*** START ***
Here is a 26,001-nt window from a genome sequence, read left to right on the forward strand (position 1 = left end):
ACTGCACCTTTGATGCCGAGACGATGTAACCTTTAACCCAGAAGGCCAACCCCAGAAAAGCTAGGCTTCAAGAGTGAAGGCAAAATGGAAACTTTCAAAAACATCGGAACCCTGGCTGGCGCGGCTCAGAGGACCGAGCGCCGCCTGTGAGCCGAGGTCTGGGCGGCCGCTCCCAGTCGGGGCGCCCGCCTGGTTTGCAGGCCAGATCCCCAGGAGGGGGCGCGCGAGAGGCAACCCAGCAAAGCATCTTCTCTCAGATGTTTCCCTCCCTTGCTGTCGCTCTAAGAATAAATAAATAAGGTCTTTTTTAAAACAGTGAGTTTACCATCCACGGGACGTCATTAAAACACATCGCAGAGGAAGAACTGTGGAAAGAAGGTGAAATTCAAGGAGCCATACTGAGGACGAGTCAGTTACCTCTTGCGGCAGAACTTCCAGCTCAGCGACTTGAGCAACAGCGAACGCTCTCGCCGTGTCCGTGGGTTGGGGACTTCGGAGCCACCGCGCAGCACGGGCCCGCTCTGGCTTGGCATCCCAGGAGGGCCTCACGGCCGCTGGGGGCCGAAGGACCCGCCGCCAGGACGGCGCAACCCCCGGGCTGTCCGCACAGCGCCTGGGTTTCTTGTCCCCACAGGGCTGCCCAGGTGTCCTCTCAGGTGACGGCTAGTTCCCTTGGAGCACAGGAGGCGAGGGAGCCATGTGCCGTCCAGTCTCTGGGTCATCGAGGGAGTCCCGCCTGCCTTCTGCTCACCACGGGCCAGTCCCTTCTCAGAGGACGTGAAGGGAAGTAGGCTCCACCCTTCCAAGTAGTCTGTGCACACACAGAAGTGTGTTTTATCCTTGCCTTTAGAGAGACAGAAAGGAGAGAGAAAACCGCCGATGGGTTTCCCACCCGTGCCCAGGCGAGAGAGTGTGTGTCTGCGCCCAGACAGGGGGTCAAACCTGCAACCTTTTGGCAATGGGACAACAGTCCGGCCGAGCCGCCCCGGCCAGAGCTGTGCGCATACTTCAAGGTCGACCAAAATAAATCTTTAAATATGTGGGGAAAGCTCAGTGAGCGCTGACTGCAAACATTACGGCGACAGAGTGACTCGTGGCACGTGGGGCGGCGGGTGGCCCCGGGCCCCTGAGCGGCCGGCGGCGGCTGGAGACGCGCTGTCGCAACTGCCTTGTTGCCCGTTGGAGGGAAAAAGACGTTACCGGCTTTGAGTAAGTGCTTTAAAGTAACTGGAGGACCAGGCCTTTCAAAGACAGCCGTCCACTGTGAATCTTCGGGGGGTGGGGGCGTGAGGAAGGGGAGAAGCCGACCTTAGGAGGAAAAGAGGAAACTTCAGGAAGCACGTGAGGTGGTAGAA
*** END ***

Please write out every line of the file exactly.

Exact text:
Here is a 26,001-nt window from a genome sequence, read left to right on the forward strand (position 1 = left end):
ACTGCACCTTTGATGCCGAGACGATGTAACCTTTAACCCAGAAGGCCAACCCCAGAAAAGCTAGGCTTCAAGAGTGAAGGCAAAATGGAAACTTTCAAAAACATCGGAACCCTGGCTGGCGCGGCTCAGAGGACCGAGCGCCGCCTGTGAGCCGAGGTCTGGGCGGCCGCTCCCAGTCGGGGCGCCCGCCTGGTTTGCAGGCCAGATCCCCAGGAGGGGGCGCGCGAGAGGCAACCCAGCAAAGCATCTTCTCTCAGATGTTTCCCTCCCTTGCTGTCGCTCTAAGAATAAATAAATAAGGTCTTTTTTAAAACAGTGAGTTTACCATCCACGGGACGTCATTAAAACACATCGCAGAGGAAGAACTGTGGAAAGAAGGTGAAATTCAAGGAGCCATACTGAGGACGAGTCAGTTACCTCTTGCGGCAGAACTTCCAGCTCAGCGACTTGAGCAACAGCGAACGCTCTCGCCGTGTCCGTGGGTTGGGGACTTCGGAGCCACCGCGCAGCACGGGCCCGCTCTGGCTTGGCATCCCAGGAGGGCCTCACGGCCGCTGGGGGCCGAAGGACCCGCCGCCAGGACGGCGCAACCCCCGGGCTGTCCGCACAGCGCCTGGGTTTCTTGTCCCCACAGGGCTGCCCAGGTGTCCTCTCAGGTGACGGCTAGTTCCCTTGGAGCACAGGAGGCGAGGGAGCCATGTGCCGTCCAGTCTCTGGGTCATCGAGGGAGTCCCGCCTGCCTTCTGCTCACCACGGGCCAGTCCCTTCTCAGAGGACGTGAAGGGAAGTAGGCTCCACCCTTCCAAGTAGTCTGTGCACACACAGAAGTGTGTTTTATCCTTGCCTTTAGAGAGACAGAAAGGAGAGAGAAAACCGCCGATGGGTTTCCCACCCGTGCCCAGGCGAGAGAGTGTGTGTCTGCGCCCAGACAGGGGGTCAAACCTGCAACCTTTTGGCAATGGGACAACAGTCCGGCCGAGCCGCCCCGGCCAGAGCTGTGCGCATACTTCAAGGTCGACCAAAATAAATCTTTAAATATGTGGGGAAAGCTCAGTGAGCGCTGACTGCAAACATTACGGCGACAGAGTGACTCGTGGCACGTGGGGCGGCGGGTGGCCCCGGGCCCCTGAGCGGCCGGCGGCGGCTGGAGACGCGCTGTCGCAACTGCCTTGTTGCCCGTTGGAGGGAAAAAGACGTTACCGGCTTTGAGTAAGTGCTTTAAAGTAACTGGAGGACCAGGCCTTTCAAAGACAGCCGTCCACTGTGAATCTTCGGGGGGTGGGGGCGTGAGGAAGGGGAGAAGCCGACCTTAGGAGGAAAAGAGGAAACTTCAGGAAGCACGTGAGGTGGTAGAA